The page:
CategoryLife

Life Skills for an Age of Populist Rage

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Populism is everywhere at the minute. It’s particularly pronounced in the rise of Trumpism and Hansonism, but is found on the left, the right and the centre whenever people seek to win over an audience with arguments that confirm the fears, biases and prejudices of that audience but fail to take account of the breadth and complexity of  the issue being addressed. And although I try my...

A doctor, five nuns and the Concorde. An unexpected tale that will warm your heart

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I read a delightfully heartwarming story this week. In September 1989 Dr George Lombardi received a phone call. On the other end of the line was a woman wanting to know whether he was the Dr Lombardi who was an infectious disease specialist. She introduced herself as the representative of a world figure and Nobel Laureate who was suspected of having a viral haemorrhagic fever and wanted to know...

Learning the Art of Forgiveness

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I have been fortunate to go through most of my life without the need to do much forgiving. Yes there have been exchanges of angry words and disappointments at how I have been treated, but with a few exceptions, nothing that has inflicted deep wounds. nonetheless from those painful episodes where I have needed to forgive this is what I have discovered about forgiveness. 1. Forgiveness is a gift I...

The Space Between Hope and Disappointment. Or Why Following Jesus Is Gloriously Frustrating

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The Space Between Hope and Disappointment. Or Why Following Jesus Is Gloriously Frustrating I live in the space between hope and disappointment. I am a hoper. A few weeks back I stood on the steps of the Lincoln Memorial in Washington, at the very spot Martin Luther King delivered his “I have a dream” speech, and it was profoundly moving. It was a place of hope, a shrine to the possibility that...

Who are the happiest people in the world?

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Upon their return from countries with high levels of poverty I often hear people say “they might be poor, but they seem so much happier than us.” It’s a comforting thought for those of us who live with great wealth. But it’s not true. The 2016 World Happiness Report has just been released and it shows that the top 10 countries are all affluent industrialised nations and...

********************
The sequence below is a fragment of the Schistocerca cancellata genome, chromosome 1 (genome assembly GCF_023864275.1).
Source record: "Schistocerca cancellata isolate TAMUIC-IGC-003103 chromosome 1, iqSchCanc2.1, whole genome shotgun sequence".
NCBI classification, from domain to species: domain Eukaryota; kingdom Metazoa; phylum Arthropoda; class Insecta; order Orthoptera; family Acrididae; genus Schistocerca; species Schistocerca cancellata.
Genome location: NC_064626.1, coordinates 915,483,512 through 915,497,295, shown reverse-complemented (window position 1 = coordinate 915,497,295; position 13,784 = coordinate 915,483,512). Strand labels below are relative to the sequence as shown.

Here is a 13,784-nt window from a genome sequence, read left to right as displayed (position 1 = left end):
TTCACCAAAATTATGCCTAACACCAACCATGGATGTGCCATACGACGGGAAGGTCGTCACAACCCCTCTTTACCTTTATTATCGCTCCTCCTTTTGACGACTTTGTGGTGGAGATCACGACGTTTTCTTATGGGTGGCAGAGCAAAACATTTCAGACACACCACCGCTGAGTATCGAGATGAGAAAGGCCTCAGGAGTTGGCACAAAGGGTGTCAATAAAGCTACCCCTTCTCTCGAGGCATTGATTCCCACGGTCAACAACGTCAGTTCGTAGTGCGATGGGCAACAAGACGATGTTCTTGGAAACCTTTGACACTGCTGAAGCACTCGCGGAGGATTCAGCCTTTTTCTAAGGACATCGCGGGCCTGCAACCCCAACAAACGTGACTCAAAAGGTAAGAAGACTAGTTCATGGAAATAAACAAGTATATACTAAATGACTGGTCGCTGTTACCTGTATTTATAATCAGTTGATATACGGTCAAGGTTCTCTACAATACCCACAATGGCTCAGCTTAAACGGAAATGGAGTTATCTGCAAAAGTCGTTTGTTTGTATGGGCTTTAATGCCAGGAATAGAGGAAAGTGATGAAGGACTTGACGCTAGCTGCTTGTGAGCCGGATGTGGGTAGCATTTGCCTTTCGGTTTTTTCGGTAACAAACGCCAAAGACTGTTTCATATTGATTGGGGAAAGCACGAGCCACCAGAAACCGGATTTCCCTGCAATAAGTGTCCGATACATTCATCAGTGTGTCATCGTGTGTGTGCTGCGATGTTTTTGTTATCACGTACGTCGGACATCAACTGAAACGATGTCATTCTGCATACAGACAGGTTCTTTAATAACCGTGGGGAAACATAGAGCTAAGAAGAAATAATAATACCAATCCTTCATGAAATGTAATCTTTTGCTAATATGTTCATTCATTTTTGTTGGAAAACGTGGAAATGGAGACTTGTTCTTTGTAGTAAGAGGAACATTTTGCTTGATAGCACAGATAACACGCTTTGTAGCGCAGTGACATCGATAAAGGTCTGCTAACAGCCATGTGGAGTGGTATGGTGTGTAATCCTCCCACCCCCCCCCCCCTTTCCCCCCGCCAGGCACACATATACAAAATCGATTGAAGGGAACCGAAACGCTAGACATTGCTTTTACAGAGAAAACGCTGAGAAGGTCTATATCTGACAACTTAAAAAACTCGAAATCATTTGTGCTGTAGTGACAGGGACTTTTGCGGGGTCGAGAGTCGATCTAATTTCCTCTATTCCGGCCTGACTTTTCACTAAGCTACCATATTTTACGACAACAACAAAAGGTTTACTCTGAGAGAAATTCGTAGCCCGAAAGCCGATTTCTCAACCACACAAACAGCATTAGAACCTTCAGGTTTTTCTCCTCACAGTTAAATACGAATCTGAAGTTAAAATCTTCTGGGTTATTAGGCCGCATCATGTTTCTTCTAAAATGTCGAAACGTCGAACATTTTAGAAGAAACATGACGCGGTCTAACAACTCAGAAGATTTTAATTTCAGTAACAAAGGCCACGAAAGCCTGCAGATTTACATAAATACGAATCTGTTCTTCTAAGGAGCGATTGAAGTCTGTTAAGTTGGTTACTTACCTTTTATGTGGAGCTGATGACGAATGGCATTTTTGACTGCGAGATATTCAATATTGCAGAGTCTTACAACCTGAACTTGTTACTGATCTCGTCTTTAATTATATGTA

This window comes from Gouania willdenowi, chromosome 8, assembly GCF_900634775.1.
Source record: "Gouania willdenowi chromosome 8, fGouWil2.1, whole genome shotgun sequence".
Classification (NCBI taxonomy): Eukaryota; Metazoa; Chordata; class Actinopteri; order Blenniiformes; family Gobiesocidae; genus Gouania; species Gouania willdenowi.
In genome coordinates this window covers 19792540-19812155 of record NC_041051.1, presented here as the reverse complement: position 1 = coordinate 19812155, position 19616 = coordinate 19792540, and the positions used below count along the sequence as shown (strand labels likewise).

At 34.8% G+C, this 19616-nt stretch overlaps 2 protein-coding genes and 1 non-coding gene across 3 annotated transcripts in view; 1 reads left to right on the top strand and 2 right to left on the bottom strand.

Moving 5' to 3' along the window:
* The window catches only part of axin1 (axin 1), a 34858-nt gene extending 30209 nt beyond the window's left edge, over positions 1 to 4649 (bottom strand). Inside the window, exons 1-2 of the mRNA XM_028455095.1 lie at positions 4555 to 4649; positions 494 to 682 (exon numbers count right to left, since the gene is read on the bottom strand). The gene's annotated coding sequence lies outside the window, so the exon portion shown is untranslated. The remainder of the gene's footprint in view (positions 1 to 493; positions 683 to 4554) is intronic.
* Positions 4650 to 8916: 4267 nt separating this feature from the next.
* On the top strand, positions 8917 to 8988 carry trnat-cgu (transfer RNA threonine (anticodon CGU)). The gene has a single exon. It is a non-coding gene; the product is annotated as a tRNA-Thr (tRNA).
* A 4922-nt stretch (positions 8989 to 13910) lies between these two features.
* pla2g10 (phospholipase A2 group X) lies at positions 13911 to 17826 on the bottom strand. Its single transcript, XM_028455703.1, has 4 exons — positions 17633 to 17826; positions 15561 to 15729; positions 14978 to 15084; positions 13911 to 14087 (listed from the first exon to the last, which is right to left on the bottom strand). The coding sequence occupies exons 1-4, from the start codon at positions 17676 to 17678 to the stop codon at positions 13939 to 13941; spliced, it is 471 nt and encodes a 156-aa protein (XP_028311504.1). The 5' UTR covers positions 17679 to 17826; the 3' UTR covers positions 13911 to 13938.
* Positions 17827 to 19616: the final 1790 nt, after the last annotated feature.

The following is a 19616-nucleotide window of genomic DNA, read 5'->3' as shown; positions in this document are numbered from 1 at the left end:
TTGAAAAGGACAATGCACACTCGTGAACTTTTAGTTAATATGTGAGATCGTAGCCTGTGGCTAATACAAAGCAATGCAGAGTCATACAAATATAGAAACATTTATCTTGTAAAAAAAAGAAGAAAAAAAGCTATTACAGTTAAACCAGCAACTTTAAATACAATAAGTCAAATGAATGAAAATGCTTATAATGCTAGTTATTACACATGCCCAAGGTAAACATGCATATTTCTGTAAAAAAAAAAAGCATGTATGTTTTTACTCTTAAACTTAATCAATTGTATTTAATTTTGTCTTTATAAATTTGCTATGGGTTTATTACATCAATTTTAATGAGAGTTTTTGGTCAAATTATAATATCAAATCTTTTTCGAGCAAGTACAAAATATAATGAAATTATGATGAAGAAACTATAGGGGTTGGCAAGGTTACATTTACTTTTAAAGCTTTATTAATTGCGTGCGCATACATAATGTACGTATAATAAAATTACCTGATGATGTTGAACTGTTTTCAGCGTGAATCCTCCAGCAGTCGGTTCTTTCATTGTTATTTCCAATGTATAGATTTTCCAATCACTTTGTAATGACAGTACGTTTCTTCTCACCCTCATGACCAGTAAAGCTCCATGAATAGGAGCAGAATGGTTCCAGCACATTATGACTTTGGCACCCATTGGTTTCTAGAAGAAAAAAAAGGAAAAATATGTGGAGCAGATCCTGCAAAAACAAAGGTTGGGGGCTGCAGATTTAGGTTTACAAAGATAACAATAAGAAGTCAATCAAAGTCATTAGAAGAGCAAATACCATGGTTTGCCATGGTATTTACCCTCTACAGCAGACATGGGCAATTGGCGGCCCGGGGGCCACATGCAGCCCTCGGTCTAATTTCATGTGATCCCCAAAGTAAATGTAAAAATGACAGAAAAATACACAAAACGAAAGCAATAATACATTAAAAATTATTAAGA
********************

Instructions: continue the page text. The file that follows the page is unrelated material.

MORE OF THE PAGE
The greatness and the blindness of us all. Reflections on a visit to George Washington’s farm

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I am in Virginia, United States of America, for a conference. Two days ago I travelled to the farm and mansion of George Washington, the great military leader who triumphed over the British in the war of independence and who went on to become the first President of United States. The estate is magnificent. Grassy fields and forests overlooking the Potomac River. And Washington himself is...

New Year’s Eve 2016. A Year to Love

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I am spending New Year’s Eve on Lord Howe Island with Sandy and some friends. Yesterday I wandered through the Lord Howe Island museum and came across an exhibit that quite moved me. On June 16, 1951 two young men, Tom Payten and Bryant Smythe, set out on a fishing trip. Later that day Tom’s father wrote this in the front of his bible. “Last saw my dearest boy Sabbath 16 on his way fishing...

On Turning Fifty

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I turned 50 today. It’s one of the birthdays with a zero in it, which is supposed to invest it with greater significance than any other. I’m not sure why that is, but it’s a good opportunity to reflect. If you had asked the 20-year-old Scott Higgins to describe where I would be, who I would be, and what I would be doing at 50, I’m not sure I would have come remotely close...

It’s all uphill from here. Old people are the happiest of all

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Everybody wants to be happy and we often assume that the younger you are the happier you are. But the truth seems to be that happiness increases with age. In the last couple of decades happiness has been studied by researchers across the world.The results are striking. Four variables seem to impact happiness: gender (women report greater life satisfaction than men); personality (extroverts are...

Haters, Adam Goodes & the Elusiveness of Empathy

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Life has a way of surprising us. In the last 12 months, as the symptoms of my Parkinsons have become more pronounced, I have experienced a deep generosity of spirit from family, friends and strangers. For many the default response to my disability has been empathy and a desire to help. One might hope for this from those who are close, but I had never expected it from complete strangers. Yet the...

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